WASHINGTON — Republican presidential hopeful Mitt Romney said in an interview aired Sunday that US withdrawal from Iraq is “precipitous” and blamed President Barack Obama for failing to leave some US forces behind.
“I think we’re going to find that this president, by not putting in place a status-of-forces agreement with the Iraqi leadership, has pulled our troops out in a precipitous way and we should have left 10-, 20-, 30-thousand personnel there to help transition to the Iraqi’s own military capabilities,” Romney said in an interview with Fox News Sunday.
Romney comments — his first appearance on a Sunday talk show in more than two years — airs after the last US troops crossed out of Iraq into Kuwait, nearly nine years after a US invasion that resulted in the deaths of 4,474 US troops and tens of thousands of Iraqis.
US military commanders advocated leaving a residual US force in the country to train and support the Iraqi military, but Prime Minister Nuri al-Maliki refused to extend legal protections to US troops under a status of forces agreement, scotching that option.
Among the unresolved questions raised by the US departure is the degree of Iranian influence over Iraq’s Shiite dominated government and how sectarian tensions will play out.
“I’m very concerned in this setting. I hope it works out,” Romney said.
Romney has been an on-again, off-again leader in the Republican fight to nominate a candidate to go up against Obama in the November 2012 presidential elections.
Former US envoy to China Jon Huntsman, one of Romney’s rivals for the party’s presidential nomination and the Republican candidate with the strongest foreign policy credentials, also assailed the withdrawal.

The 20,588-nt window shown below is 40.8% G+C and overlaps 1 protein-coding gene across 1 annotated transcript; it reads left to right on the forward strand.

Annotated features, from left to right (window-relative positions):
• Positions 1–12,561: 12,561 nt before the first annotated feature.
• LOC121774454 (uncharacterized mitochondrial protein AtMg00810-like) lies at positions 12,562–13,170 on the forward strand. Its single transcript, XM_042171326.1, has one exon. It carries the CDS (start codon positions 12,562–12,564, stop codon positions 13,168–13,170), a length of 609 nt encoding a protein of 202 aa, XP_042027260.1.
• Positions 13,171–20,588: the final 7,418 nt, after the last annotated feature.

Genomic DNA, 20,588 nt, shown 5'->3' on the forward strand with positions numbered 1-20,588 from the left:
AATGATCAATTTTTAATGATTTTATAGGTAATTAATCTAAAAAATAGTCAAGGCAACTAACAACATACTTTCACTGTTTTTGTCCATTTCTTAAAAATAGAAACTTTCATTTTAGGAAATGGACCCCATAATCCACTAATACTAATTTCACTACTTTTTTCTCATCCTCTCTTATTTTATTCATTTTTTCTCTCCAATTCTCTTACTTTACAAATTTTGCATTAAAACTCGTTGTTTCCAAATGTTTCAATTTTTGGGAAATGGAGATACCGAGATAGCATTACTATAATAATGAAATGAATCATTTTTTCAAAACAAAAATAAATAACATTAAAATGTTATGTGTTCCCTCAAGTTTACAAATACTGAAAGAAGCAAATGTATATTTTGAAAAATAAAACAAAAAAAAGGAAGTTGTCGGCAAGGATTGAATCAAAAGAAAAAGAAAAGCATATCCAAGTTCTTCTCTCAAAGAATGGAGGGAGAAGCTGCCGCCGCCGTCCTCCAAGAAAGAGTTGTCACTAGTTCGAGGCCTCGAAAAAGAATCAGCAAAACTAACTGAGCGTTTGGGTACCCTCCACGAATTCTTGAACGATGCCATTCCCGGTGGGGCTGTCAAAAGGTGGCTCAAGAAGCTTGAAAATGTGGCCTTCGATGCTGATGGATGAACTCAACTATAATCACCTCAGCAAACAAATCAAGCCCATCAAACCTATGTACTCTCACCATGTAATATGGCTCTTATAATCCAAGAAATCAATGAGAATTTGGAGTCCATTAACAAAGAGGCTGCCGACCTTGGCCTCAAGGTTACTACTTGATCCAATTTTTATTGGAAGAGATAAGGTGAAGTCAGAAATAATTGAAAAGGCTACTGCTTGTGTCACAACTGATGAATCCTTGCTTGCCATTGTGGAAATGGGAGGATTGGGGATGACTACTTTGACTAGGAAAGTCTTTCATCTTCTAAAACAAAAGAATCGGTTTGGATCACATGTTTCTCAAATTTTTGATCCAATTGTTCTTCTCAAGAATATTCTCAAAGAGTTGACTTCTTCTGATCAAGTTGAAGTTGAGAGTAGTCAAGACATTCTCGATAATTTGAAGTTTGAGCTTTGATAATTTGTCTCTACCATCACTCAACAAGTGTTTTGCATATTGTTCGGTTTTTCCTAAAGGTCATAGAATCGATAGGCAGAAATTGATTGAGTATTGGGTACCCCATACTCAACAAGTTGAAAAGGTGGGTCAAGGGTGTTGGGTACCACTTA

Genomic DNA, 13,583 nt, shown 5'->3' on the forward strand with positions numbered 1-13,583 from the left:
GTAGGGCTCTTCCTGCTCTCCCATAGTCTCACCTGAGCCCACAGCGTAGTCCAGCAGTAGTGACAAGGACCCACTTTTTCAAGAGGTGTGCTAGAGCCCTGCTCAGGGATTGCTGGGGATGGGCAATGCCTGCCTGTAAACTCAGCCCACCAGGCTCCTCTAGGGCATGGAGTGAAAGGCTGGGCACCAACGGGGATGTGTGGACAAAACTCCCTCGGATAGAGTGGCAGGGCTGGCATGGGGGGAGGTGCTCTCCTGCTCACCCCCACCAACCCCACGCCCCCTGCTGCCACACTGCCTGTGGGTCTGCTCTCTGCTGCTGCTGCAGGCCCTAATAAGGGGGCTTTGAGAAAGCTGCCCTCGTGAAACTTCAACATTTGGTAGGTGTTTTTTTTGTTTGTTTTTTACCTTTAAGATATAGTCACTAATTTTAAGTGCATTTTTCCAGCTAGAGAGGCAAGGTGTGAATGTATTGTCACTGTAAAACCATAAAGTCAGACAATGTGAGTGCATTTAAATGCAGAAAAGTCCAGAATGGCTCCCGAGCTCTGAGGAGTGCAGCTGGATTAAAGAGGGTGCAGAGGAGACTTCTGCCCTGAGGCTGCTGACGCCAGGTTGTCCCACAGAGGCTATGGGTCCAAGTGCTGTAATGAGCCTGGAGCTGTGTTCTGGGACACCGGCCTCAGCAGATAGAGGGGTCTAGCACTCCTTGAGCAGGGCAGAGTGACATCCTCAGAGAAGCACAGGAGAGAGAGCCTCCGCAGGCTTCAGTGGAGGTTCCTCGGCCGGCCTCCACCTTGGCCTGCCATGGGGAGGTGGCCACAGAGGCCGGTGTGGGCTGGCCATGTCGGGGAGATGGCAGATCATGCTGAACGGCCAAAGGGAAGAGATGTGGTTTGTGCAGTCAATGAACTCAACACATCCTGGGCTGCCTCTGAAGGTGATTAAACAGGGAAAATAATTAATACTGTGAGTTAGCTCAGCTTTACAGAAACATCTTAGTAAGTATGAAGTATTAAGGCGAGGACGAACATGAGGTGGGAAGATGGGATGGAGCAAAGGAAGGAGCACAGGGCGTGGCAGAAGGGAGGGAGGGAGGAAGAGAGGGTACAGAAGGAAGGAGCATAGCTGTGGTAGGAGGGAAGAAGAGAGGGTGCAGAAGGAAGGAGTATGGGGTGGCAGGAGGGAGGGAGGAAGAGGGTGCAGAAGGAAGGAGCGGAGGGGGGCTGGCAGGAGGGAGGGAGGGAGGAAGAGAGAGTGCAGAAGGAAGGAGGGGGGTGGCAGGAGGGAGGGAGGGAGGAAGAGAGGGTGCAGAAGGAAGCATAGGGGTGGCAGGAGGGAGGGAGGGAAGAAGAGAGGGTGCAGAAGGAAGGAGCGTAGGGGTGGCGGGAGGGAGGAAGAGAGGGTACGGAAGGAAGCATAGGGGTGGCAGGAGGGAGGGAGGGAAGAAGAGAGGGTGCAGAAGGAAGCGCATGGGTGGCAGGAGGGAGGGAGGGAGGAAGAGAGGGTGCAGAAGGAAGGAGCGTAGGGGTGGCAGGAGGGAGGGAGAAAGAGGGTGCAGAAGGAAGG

“President Obama’s inability to reach a security agreement in Iraq is a product of the administration’s failures in the region,” said Huntsman spokesman Tim Miller.
“Governor Huntsman would have supported an agreement that left a small troop presence that could have assisted with the training of Iraqi security forces and vital counter-terror efforts,” Miller said.
AFP journalists cover wars, conflicts, politics, science, health, the environment, technology, fashion, entertainment, the offbeat, sports and a whole lot more in text, photographs, video, graphics and online.
Raw Story is a progressive news site that focuses on stories often ignored in the mainstream media. While giving coverage to the big stories of the day, we also bring our readers' attention to policy, politics, legal and human rights stories that get ignored in an infotainment culture driven solely by pageviews.
Founded in 2004, Raw Story reaches 9 million unique readers per month and serves more than 30 million pageviews.